But Kentucky’s Racial Justice Act was controversial from the start. The opposition believed that the act was a way to backhandedly end the death penalty. Meanwhile, supporters looked at statistics throughout the state to show the law was necessary. Ultimately, the Racial Justice Act became law and still remains active today.
The Racial Justice Act in Kentucky allows for statistical evidence to show that race impacted the decision to impose the death penalty. In cases where race is a factor, the death penalty cannot be a sentence for the defendant.
However, there are several drawbacks. First, the law actually requires the individual to prove racist discrimination in their own case. As a result, people cannot use statewide evidence of discriminatory patterns as evidence of discrimination in their case. The burden of proof is high for those who want to argue that their case triggers the act’s application. Another issue that comes with Kentucky’s version of RJA is that they do not keep any data. Because there are no statistics on Racial Justice Act cases in Kentucky yet, it is difficult to revise the law and improve its efficiency and effectiveness. Lastly, the law is not retroactive. Those sentenced to death before its passing in 1998 can only raise a claim before trial.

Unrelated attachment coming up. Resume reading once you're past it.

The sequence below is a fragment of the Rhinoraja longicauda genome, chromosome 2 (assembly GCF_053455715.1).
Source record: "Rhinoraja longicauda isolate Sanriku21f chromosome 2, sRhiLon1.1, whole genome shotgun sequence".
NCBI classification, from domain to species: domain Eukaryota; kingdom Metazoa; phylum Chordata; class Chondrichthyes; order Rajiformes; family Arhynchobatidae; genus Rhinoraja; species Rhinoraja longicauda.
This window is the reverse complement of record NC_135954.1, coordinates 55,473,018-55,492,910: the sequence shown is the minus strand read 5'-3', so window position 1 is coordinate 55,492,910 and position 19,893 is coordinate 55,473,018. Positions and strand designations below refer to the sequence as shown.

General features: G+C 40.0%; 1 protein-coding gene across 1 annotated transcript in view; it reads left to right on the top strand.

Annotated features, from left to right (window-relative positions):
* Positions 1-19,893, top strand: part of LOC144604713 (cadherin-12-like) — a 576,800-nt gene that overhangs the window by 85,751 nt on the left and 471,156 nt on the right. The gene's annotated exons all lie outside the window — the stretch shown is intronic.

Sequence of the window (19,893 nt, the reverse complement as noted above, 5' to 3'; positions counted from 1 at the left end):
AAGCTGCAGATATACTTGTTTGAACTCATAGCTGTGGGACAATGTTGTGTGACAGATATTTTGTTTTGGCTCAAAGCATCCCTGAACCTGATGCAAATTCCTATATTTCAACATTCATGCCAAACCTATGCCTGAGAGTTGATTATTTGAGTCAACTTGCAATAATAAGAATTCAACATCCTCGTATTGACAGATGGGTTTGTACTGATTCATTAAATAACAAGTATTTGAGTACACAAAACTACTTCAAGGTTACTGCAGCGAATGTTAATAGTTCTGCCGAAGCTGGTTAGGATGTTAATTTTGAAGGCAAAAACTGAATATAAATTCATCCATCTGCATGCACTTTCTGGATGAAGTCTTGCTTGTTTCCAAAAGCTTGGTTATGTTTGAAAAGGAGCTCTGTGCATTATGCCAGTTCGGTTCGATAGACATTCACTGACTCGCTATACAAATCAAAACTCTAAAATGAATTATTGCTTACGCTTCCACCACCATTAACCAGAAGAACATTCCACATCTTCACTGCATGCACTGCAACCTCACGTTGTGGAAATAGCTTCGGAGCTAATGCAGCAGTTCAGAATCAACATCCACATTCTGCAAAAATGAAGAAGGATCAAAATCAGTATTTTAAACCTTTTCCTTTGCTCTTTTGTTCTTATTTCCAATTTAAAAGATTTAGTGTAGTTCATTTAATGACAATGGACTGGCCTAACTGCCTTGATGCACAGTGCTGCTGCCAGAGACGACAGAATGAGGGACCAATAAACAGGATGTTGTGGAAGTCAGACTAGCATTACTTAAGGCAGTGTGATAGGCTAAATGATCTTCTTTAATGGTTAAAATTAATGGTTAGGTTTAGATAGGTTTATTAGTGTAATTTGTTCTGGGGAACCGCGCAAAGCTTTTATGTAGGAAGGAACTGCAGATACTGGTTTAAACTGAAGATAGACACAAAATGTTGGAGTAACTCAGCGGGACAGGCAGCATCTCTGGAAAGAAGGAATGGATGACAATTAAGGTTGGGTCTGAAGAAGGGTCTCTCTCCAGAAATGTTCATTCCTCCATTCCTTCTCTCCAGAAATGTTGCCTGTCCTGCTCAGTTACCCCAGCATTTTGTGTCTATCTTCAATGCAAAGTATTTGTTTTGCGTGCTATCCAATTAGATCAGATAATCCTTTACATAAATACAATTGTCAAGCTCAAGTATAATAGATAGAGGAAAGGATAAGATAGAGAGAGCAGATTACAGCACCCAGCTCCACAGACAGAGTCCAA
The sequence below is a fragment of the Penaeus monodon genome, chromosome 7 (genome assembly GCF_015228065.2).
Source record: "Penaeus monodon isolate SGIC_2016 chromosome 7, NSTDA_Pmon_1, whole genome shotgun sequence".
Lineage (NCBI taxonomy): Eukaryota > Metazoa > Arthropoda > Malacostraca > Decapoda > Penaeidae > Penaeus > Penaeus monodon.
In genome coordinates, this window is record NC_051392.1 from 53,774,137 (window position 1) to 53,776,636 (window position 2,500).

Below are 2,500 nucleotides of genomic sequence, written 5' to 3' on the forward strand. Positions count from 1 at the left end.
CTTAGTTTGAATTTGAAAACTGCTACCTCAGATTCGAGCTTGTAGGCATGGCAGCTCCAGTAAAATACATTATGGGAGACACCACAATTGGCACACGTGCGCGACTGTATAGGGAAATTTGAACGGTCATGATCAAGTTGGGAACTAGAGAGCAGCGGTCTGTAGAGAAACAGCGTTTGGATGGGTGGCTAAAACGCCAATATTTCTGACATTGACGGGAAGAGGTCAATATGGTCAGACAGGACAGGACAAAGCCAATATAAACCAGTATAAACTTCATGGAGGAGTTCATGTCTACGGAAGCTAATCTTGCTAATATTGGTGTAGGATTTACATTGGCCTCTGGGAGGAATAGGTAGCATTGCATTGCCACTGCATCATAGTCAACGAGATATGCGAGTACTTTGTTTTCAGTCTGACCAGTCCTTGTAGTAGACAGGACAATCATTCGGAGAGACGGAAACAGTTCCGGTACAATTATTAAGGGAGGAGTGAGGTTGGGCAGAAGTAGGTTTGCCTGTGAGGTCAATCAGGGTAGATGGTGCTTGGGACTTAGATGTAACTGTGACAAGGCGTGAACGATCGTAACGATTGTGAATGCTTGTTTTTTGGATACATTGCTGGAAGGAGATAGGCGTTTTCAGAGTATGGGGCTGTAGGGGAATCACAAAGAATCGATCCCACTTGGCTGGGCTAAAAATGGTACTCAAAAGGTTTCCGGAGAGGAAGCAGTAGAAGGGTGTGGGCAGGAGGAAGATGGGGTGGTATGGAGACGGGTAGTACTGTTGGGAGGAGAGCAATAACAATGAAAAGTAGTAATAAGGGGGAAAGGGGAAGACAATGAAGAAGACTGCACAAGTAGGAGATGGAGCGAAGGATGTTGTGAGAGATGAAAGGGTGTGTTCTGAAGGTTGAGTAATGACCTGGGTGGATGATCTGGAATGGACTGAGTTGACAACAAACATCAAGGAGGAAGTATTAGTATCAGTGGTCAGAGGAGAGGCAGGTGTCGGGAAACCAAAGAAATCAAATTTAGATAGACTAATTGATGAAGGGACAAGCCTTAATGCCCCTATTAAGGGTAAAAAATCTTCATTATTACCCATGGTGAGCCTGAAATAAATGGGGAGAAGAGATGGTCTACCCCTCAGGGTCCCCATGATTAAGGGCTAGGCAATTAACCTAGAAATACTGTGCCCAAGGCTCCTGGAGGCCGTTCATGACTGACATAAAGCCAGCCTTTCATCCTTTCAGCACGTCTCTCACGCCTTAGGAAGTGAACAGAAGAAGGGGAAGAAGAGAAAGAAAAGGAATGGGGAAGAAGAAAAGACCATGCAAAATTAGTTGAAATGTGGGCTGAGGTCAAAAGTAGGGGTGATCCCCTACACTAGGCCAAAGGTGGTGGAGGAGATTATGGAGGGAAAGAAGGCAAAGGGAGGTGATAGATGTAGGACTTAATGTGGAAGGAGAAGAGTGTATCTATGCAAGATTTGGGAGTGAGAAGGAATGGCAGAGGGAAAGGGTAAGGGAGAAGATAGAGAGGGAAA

North Carolina has had ups and downs with its racial justice act.
North Carolina was the second state to pass a Racial Justice Act law in 2009. However, the state’s law diverged from Kentucky’s on several grounds. First, North Carolina’s law was retroactive. Second, the law allowed statistical evidence outside of a defendant’s individual case for hearings. When having to show such information, it would be possible based on the state’s history in jury selection. According to The Marshall Project, North Carolina explicitly did not allow for black jurors to be an important part of any hearing, and prosecutors often attempted to exclude Black jurors. This was to have a more white jury. These juries showed to be more likely to accept any evidence and convict if a defendant is black. Showing discriminatory behavior throughout North Carolina courts, then, was not necessarily a high burden of proof on a defendant.